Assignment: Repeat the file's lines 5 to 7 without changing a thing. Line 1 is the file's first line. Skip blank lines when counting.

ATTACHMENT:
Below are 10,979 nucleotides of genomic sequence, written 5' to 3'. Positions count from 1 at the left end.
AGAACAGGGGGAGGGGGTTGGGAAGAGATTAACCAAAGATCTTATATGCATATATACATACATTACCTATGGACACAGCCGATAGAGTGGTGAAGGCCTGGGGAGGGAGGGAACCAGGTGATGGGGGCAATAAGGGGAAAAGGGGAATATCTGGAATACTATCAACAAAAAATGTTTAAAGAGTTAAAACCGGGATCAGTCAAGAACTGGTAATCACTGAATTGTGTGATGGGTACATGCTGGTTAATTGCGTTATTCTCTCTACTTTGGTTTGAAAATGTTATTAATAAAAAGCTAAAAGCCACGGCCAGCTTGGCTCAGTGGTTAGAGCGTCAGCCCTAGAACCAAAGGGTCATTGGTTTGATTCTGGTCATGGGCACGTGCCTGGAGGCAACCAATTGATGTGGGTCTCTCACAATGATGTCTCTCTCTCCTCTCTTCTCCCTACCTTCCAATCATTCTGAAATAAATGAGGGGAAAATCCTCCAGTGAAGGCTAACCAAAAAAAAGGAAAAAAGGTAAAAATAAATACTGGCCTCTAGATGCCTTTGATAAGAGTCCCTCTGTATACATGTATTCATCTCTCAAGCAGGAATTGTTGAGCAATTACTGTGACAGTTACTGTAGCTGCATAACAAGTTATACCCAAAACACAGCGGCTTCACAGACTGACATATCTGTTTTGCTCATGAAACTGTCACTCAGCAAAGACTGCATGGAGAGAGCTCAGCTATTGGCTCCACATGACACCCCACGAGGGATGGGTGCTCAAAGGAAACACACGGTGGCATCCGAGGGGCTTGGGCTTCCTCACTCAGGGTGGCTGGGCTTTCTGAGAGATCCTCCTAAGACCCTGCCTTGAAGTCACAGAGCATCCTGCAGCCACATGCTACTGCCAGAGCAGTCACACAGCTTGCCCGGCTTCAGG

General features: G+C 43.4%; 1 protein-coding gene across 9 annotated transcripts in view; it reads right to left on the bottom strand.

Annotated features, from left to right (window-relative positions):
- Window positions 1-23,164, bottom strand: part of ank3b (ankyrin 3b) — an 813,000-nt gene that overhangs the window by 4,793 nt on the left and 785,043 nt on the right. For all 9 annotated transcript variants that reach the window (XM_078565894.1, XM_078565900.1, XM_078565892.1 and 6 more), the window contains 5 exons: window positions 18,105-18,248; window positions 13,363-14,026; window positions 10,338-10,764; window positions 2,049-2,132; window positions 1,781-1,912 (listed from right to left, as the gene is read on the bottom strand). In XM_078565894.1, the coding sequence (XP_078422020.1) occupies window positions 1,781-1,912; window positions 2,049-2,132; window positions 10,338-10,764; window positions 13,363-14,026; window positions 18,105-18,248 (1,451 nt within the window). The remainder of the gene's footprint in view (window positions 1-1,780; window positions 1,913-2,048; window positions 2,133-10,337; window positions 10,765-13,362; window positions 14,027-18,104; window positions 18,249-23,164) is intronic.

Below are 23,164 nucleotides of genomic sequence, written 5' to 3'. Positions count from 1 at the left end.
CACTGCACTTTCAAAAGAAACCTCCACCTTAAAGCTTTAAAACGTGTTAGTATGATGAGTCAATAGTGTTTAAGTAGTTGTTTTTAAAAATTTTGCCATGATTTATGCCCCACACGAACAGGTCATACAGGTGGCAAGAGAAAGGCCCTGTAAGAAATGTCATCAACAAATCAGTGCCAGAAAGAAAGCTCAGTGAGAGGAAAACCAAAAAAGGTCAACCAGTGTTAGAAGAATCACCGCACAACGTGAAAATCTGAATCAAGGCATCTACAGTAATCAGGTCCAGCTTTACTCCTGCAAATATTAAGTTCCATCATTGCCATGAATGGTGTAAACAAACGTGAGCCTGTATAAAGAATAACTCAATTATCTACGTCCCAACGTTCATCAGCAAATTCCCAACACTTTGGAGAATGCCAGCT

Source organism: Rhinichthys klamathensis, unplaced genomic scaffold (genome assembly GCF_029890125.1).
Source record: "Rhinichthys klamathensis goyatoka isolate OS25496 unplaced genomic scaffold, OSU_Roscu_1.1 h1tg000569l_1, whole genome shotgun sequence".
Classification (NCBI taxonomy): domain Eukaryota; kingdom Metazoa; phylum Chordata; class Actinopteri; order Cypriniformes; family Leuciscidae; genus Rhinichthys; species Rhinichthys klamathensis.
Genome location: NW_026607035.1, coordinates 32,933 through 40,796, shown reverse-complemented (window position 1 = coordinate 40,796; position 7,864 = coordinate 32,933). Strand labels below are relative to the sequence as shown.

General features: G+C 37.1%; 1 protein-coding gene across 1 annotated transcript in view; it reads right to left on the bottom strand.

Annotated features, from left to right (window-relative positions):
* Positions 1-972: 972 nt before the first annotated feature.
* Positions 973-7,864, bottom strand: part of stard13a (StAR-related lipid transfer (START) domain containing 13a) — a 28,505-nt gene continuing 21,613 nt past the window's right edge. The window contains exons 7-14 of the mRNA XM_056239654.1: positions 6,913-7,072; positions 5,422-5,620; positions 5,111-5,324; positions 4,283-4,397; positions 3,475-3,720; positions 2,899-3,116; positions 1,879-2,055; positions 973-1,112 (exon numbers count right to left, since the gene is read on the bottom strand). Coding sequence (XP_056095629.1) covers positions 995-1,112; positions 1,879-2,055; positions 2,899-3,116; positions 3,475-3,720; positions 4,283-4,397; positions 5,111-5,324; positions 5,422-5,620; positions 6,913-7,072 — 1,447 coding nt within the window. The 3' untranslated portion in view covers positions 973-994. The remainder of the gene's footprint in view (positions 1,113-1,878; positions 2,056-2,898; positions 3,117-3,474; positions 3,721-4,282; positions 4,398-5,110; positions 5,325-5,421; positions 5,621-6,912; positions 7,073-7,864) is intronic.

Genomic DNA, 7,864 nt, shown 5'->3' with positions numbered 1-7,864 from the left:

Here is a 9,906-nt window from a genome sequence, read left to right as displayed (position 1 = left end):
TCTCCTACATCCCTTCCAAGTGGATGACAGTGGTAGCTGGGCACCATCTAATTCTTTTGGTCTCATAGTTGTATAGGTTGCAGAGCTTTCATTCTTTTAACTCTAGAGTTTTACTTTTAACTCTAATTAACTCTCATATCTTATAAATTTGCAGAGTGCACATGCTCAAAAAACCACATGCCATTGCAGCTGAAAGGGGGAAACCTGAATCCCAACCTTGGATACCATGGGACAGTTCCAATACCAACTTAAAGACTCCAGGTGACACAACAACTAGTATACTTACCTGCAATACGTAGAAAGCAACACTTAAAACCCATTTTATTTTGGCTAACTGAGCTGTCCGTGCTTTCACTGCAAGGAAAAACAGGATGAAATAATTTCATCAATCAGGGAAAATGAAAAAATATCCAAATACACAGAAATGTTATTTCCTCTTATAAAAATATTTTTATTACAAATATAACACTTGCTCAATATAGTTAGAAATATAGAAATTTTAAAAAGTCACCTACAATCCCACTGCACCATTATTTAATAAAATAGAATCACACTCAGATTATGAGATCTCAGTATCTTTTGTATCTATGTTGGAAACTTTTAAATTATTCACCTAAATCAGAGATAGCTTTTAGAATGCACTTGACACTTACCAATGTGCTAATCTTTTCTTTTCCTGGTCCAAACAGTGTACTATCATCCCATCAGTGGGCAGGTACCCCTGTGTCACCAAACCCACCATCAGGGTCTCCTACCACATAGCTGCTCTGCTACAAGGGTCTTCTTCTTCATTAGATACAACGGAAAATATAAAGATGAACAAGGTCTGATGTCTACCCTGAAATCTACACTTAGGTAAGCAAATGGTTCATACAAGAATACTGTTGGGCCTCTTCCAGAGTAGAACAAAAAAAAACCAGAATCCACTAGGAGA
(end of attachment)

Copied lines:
- Window positions 1-23,164, bottom strand: part of ank3b (ankyrin 3b) — an 813,000-nt gene that overhangs the window by 4,793 nt on the left and 785,043 nt on the right. For all 9 annotated transcript variants that reach the window (XM_078565894.1, XM_078565900.1, XM_078565892.1 and 6 more), the window contains 5 exons: window positions 18,105-18,248; window positions 13,363-14,026; window positions 10,338-10,764; window positions 2,049-2,132; window positions 1,781-1,912 (listed from right to left, as the gene is read on the bottom strand). In XM_078565894.1, the coding sequence (XP_078422020.1) occupies window positions 1,781-1,912; window positions 2,049-2,132; window positions 10,338-10,764; window positions 13,363-14,026; window positions 18,105-18,248 (1,451 nt within the window). The remainder of the gene's footprint in view (window positions 1-1,780; window positions 1,913-2,048; window positions 2,133-10,337; window positions 10,765-13,362; window positions 14,027-18,104; window positions 18,249-23,164) is intronic.

Below are 23,164 nucleotides of genomic sequence, written 5' to 3'. Positions count from 1 at the left end.
CACTGCACTTTCAAAAGAAACCTCCACCTTAAAGCTTTAAAACGTGTTAGTATGATGAGTCAATAGTGTTTAAGTAGTTGTTTTTAAAAATTTTGCCATGATTTATGCCCCACACGAACAGGTCATACAGGTGGCAAGAGAAAGGCCCTGTAAGAAATGTCATCAACAAATCAGTGCCAGAAAGAAAGCTCAGTGAGAGGAAAACCAAAAAAGGTCAACCAGTGTTAGAAGAATCACCGCACAACGTGAAAATCTGAATCAAGGCATCTACAGTAATCAGGTCCAGCTTTACTCCTGCAAATATTAAGTTCCATCATTGCCATGAATGGTGTAAACAAACGTGAGCCTGTATAAAGAATAACTCAATTATCTACGTCCCAACGTTCATCAGCAAATTCCCAACACTTTGGAGAATGCCAGCT